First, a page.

Friday, September 25, 2009

On the road on Vacation

I am now in the United States visiting family and Friends and also sharing information about our Mission of the Diocese of Helena in Guatemala. In Washington DC I visited friends that I shared and worked with in the eighties. It was a joy to be with Alice Zachmann for a few days. I worked with Alice as she was the founder of the Guatemala Human Rights Commission,USA. I was sort of a translator and followed Alice about in her daily work and met many wonderful friends who worked for justice for the people in Central America. Alice, 82 years young, is now a 12 hour a day volunteer at the International Task Force against torture in our world, TASSC. The next evening we had a lovely supper at the ASSISI Community . Dianna Ortiz, a torture victim in the nineties in Guatemala,and founder of TASSC, lives there and was the cook for the evening. She is doing fine and an inspiration to all. I met Amanda, the now Director of the Guatemala Human Rights Commission,USA. Amanda was a Peace Corp Volunteer in an agrarian community in Guatemala in the nineties; surprisingly this community is just five minutes from our mission and part of our parish. She will visit me in December. She invited me to accompany her to the Guatemalans celebration of the September 15, INDEPENDENCE DAY FOR GUATEMALA, in Maryland. I happily went along and was able to sell some crafts for our mission to the Guatemalan immigrants living in our country and help support our mission clinic.

Then I was on to visit my nieces and nephews living in Maryland. I went to a CORN MAIZE with grand nieces and nephews, a lovely shrimp dinner with my nephew Jimmy and family, Peggy her husband and son. It was fun to be with the children and see how they are growing so fast. I went to the Zoo with Peggy and little Aedan the next day. Now I am with My sister Marie, husband Jim and another niece Mary. She lives amidst the trees in Vermont, incredible view and peaceful setting. We drove around the beautiful sites of Vermont and again being treated royally to delicious food and rest and relaxation. Today my sister and I will go to the Weston Priory for a few days. I have always been inspired by this Benedictine Community who gave sanctuary to Guatemalans fleeing the violence in the eighties.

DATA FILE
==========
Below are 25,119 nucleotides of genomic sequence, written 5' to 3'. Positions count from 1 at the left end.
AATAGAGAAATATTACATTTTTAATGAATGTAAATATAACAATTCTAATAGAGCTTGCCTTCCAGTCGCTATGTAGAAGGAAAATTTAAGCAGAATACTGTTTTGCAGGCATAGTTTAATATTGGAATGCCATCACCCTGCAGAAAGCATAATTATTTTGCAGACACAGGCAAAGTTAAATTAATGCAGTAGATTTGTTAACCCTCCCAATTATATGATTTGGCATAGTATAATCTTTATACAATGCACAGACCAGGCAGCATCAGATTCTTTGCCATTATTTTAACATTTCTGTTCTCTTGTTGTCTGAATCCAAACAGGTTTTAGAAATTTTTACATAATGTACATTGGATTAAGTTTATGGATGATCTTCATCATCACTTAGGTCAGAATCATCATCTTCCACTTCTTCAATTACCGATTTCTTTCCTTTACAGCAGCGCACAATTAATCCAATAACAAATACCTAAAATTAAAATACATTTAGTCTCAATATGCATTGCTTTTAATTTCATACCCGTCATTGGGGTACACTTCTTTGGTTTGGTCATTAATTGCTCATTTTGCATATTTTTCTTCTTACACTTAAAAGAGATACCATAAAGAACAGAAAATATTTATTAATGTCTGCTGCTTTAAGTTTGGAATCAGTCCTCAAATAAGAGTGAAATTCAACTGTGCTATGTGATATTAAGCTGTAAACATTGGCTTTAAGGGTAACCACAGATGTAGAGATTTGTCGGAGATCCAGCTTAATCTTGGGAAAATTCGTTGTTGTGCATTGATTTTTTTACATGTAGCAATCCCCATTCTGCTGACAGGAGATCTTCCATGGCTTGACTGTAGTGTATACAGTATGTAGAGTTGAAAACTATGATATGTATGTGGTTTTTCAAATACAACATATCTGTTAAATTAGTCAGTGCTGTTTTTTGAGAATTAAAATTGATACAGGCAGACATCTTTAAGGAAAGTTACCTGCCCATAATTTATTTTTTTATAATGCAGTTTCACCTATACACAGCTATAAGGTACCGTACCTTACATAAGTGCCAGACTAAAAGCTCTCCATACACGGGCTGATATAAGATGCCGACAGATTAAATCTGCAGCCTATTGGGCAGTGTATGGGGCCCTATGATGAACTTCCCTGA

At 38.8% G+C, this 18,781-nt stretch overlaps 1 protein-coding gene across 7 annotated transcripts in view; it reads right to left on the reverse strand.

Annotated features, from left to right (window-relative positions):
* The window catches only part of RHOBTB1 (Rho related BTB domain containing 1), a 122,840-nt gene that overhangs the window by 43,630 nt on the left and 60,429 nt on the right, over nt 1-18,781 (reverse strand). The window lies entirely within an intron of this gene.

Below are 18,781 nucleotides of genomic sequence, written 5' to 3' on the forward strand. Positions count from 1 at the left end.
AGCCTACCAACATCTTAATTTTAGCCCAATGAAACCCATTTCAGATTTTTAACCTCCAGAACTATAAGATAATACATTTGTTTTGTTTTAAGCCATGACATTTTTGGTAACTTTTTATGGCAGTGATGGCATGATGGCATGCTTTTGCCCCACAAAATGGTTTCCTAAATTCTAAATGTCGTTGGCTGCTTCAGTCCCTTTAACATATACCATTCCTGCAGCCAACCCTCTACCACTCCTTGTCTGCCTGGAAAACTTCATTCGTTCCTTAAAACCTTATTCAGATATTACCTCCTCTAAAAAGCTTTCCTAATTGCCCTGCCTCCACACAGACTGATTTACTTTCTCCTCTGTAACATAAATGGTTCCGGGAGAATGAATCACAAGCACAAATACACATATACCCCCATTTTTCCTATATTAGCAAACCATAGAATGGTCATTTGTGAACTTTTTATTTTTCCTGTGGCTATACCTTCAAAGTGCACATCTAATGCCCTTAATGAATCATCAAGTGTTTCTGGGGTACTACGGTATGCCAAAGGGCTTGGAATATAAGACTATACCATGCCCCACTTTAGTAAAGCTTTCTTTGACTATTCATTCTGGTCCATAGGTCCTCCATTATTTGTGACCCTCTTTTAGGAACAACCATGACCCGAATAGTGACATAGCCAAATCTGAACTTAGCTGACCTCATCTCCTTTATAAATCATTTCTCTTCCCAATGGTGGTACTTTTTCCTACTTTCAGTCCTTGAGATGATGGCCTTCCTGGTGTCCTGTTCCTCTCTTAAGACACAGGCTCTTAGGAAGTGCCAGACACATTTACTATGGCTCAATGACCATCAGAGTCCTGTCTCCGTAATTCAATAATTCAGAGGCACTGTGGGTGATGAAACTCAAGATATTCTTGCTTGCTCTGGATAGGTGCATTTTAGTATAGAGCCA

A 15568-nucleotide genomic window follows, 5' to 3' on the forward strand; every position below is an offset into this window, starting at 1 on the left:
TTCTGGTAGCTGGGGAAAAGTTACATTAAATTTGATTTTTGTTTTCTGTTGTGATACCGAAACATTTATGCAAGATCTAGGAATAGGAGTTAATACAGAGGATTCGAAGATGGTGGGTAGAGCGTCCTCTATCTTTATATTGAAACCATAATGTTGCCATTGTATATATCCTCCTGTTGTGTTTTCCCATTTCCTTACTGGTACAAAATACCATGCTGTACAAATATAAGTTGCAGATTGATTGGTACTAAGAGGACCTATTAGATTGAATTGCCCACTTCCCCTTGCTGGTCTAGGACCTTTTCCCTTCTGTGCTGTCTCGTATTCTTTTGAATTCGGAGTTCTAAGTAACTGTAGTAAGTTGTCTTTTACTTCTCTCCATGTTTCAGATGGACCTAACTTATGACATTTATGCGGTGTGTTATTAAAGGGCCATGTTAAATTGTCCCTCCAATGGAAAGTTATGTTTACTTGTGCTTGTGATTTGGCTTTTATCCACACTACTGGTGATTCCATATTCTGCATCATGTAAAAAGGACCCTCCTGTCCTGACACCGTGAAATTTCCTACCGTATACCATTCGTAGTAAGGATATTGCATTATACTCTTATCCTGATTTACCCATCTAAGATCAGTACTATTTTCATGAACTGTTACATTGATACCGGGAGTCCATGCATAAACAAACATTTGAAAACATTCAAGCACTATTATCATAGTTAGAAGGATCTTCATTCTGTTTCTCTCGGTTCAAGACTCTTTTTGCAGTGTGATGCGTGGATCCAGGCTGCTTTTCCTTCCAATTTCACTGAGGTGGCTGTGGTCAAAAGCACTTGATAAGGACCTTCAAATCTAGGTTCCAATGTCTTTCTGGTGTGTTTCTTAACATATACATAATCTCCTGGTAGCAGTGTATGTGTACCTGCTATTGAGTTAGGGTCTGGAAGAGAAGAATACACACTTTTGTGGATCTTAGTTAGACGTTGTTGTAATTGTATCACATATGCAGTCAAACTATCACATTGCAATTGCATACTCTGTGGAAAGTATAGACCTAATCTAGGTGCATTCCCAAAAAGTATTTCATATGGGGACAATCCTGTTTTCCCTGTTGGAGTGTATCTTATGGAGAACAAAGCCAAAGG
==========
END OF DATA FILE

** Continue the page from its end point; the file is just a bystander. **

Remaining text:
Thank You for your support of our work in Guatemala and for reading my blog. You can send a donation for our Clinic in Guatemala at:

Guatemala Mission
Nurses Fund
Diocese of Helena
PO BOX 1729
Helena, MT


Thursday, September 10, 2009

State of Calamity proclaimed for HUNGER in Guatemala

Guatemala has proclaimed a state of CALAMITY for HUNGER. The MINISTER of HEALTH in the Cabinet has lost his position. The Clinica Maxeña is witness to this state of hunger and malnutrition in infants and small children. It is a situation that the CHURCH is in the front line to combat and accompany the people. It is said with this proclamation more funds will be available from International organizations for projects related to nutrition. We are well aware the solution is JUSTICE. An average field worker here can earn as low as $3.00 a day, and reality there is no work available. The corn and bean crop have failed because of lack of rain in many areas. The field workers risk their lives to migrate to the NORTH, the United States; often resulting in disintegration of the family. They pay high interest loans for this dangerous voyage, often with unscrupulous guides. They often lose the little land they have as they had put it up for collateral for the loan; they never arrive in their destination or they are unable to find work in the US.